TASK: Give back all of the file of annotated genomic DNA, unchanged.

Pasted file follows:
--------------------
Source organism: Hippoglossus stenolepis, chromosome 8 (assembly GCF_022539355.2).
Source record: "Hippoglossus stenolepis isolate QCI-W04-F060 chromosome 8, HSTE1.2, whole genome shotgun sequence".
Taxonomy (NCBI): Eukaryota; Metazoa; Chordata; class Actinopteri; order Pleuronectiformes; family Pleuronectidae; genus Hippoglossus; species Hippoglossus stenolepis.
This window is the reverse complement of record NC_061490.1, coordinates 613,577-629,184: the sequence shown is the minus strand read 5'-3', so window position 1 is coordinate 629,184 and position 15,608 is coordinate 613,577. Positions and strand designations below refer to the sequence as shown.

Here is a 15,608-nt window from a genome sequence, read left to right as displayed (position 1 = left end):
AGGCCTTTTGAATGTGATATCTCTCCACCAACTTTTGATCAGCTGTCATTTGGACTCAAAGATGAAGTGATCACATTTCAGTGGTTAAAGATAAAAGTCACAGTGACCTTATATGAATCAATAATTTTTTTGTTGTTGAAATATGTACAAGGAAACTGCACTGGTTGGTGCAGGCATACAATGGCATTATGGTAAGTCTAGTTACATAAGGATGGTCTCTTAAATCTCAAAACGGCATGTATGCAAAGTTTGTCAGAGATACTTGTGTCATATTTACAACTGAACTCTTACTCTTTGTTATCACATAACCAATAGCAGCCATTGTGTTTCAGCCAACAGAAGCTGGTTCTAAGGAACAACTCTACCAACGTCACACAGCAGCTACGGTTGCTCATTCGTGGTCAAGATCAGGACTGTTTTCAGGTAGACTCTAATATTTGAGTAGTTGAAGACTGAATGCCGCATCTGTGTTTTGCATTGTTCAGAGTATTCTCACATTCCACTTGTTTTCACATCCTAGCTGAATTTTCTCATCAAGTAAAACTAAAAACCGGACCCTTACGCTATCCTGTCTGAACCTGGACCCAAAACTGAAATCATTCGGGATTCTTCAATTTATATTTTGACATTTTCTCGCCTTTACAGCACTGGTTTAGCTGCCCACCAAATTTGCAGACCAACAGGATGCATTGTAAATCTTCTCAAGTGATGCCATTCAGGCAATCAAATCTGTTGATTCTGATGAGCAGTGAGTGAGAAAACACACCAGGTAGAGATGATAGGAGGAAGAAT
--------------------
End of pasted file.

Source organism: Hippoglossus stenolepis, chromosome 8 (assembly GCF_022539355.2).
Source record: "Hippoglossus stenolepis isolate QCI-W04-F060 chromosome 8, HSTE1.2, whole genome shotgun sequence".
Taxonomy (NCBI): Eukaryota; Metazoa; Chordata; class Actinopteri; order Pleuronectiformes; family Pleuronectidae; genus Hippoglossus; species Hippoglossus stenolepis.
This window is the reverse complement of record NC_061490.1, coordinates 613,577-629,184: the sequence shown is the minus strand read 5'-3', so window position 1 is coordinate 629,184 and position 15,608 is coordinate 613,577. Positions and strand designations below refer to the sequence as shown.

Here is a 15,608-nt window from a genome sequence, read left to right as displayed (position 1 = left end):
AGGCCTTTTGAATGTGATATCTCTCCACCAACTTTTGATCAGCTGTCATTTGGACTCAAAGATGAAGTGATCACATTTCAGTGGTTAAAGATAAAAGTCACAGTGACCTTATATGAATCAATAATTTTTTTGTTGTTGAAATATGTACAAGGAAACTGCACTGGTTGGTGCAGGCATACAATGGCATTATGGTAAGTCTAGTTACATAAGGATGGTCTCTTAAATCTCAAAACGGCATGTATGCAAAGTTTGTCAGAGATACTTGTGTCATATTTACAACTGAACTCTTACTCTTTGTTATCACATAACCAATAGCAGCCATTGTGTTTCAGCCAACAGAAGCTGGTTCTAAGGAACAACTCTACCAACGTCACACAGCAGCTACGGTTGCTCATTCGTGGTCAAGATCAGGACTGTTTTCAGGTAGACTCTAATATTTGAGTAGTTGAAGACTGAATGCCGCATCTGTGTTTTGCATTGTTCAGAGTATTCTCACATTCCACTTGTTTTCACATCCTAGCTGAATTTTCTCATCAAGTAAAACTAAAAACCGGACCCTTACGCTATCCTGTCTGAACCTGGACCCAAAACTGAAATCATTCGGGATTCTTCAATTTATATTTTGACATTTTCTCGCCTTTACAGCACTGGTTTAGCTGCCCACCAAATTTGCAGACCAACAGGATGCATTGTAAATCTTCTCAAGTGATGCCATTCAGGCAATCAAATCTGTTGATTCTGATGAGCAGTGAGTGAGAAAACACACCAGGTAGAGATGATAGGAGGAAGAAT